Goal Suppose you have a complex dataset—one that you don’t fully understand—and you want to understand why one field is unexpectedly NULL in some rows.
You could identify potentially relevant dimensions and manually flip through each to see if their values are correlated with the missingness of your data.
But this can be tedious. And since you’d effectively be acting like a decision tree, why not try to solve the problem with a decision tree classifier?

# Tags / machine-learning

A few weeks ago while learning about Naive Bayes, I wrote a post about implementing Naive Bayes from scratch with Python. The exercise proved quite helpful for building intuition around the algorithm. So this is a post in the same spirit on the topic of AdaBoost.

While learning about Naive Bayes classifiers, I decided to implement the algorithm from scratch to help solidify my understanding of the math. So the goal of this notebook is to implement a simplified and easily interpretable version of the sklearn.naive_bayes.MultinomialNB estimator which produces identical results on a sample dataset.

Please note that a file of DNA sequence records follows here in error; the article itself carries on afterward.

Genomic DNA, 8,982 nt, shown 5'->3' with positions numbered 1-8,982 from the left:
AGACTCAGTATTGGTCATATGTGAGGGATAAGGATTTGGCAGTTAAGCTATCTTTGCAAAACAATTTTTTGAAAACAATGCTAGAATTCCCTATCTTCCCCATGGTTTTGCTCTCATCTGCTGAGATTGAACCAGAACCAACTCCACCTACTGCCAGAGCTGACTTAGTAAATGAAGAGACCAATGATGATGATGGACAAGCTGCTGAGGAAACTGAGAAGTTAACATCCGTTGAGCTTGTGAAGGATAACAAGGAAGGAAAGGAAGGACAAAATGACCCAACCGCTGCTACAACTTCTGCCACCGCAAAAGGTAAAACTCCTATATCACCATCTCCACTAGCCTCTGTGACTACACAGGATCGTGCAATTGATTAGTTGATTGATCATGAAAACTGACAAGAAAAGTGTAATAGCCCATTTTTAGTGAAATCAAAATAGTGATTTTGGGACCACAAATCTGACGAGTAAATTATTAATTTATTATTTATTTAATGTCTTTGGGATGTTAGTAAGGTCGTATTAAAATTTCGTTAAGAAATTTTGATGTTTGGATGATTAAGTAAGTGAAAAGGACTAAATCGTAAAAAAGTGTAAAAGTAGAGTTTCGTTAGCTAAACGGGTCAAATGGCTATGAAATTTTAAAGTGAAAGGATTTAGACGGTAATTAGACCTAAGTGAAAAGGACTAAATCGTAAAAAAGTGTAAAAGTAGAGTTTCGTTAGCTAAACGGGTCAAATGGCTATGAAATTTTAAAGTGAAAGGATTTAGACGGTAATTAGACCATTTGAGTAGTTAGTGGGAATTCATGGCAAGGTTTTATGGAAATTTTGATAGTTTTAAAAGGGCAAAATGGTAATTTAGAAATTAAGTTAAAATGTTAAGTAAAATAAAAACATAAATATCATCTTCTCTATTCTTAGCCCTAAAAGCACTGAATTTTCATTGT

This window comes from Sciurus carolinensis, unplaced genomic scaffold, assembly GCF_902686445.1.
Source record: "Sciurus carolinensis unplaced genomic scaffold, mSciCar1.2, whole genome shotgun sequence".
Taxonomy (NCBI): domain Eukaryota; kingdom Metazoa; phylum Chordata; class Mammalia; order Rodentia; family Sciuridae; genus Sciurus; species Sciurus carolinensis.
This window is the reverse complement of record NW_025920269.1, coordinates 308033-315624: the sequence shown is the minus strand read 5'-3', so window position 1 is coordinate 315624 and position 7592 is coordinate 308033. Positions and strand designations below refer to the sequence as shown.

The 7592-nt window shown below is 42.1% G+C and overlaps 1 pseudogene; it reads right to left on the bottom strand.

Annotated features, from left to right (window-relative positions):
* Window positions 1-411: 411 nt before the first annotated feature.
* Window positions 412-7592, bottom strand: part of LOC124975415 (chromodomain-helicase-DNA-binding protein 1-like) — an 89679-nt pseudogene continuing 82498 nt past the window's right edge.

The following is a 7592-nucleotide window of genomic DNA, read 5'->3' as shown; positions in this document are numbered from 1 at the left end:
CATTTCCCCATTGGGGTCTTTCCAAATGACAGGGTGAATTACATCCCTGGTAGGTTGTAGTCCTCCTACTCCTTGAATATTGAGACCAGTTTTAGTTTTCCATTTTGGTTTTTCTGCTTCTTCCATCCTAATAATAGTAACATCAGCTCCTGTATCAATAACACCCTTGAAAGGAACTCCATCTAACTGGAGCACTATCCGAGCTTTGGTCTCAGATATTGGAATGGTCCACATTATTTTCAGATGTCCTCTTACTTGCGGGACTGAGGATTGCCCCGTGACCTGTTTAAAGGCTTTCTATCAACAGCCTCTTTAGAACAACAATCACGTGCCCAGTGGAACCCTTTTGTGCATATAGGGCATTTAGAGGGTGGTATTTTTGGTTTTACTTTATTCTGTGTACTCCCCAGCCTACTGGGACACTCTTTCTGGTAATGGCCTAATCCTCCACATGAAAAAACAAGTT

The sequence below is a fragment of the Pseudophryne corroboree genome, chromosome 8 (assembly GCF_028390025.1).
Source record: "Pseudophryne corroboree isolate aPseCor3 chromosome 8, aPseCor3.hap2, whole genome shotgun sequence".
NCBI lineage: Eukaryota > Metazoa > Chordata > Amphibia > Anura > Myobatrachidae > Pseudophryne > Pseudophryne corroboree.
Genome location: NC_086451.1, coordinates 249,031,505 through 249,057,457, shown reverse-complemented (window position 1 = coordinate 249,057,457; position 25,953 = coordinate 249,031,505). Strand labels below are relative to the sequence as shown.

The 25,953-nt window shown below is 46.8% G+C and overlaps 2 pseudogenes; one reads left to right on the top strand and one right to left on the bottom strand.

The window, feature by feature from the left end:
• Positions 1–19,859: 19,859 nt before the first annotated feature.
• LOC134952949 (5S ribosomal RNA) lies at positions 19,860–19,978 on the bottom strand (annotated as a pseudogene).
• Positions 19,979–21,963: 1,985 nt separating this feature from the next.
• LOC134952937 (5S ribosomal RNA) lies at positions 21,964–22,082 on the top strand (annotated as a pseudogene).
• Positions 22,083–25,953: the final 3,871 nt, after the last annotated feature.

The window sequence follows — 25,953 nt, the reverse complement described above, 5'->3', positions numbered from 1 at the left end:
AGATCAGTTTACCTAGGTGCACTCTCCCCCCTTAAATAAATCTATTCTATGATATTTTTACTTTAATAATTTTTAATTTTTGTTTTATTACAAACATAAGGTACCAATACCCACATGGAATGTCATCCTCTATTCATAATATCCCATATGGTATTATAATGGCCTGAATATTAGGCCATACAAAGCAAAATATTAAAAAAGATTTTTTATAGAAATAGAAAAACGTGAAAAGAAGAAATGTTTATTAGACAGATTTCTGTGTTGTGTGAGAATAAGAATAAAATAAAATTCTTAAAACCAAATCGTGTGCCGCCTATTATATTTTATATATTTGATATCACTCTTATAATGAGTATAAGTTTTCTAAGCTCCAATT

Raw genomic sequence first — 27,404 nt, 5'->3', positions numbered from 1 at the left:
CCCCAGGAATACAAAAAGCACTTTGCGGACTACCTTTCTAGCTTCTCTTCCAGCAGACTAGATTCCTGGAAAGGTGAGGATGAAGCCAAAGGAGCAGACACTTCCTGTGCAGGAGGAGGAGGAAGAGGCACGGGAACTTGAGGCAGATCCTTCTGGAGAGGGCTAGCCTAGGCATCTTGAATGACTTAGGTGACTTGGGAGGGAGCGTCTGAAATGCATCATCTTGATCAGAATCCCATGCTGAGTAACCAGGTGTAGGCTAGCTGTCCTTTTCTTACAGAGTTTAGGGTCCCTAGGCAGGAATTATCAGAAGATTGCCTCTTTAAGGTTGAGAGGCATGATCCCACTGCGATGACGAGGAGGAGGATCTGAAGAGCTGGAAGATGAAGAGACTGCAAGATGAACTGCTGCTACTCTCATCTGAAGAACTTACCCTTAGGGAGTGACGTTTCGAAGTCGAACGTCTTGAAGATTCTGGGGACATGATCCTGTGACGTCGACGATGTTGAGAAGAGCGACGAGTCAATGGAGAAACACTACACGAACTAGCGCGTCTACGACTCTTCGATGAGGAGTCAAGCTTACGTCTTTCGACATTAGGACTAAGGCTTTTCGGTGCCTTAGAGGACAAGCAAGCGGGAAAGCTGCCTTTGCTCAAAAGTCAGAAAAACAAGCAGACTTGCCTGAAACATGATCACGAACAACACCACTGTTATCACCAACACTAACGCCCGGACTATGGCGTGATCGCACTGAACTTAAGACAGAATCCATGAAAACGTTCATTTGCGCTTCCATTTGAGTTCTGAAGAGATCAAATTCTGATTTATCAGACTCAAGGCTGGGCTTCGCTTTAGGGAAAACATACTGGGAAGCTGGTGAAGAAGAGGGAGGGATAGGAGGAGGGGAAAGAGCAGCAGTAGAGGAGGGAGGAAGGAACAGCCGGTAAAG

Multimodal distributions are commonly seen when analyzing composite variables such as insurance claims, where some large proportion are zero, but then the proportion of non-zero values take on a distribution of their own. Breaking down these sorts of distributions into their component parts allows us to more effetively model each piece and then recombine them at a later stage.

You don’t need to be a dummy to fall for the ‘Dummy Variable Trap’ while fitting a linear model, especially if you are using default parameters for one-hot encoding in scikit-learn. By default,

`OneHotEncoder`

sets the parameter `drop=None`

which in turn causes it to output $ k $ output columns. When then used to fit a linear model with intercept, this results in a situation where we have perfect multicollinearity, and so the model overfits the data using unrealistic coefficients.
A collection of boilerplate code and edge cases collected while using scikit-learn.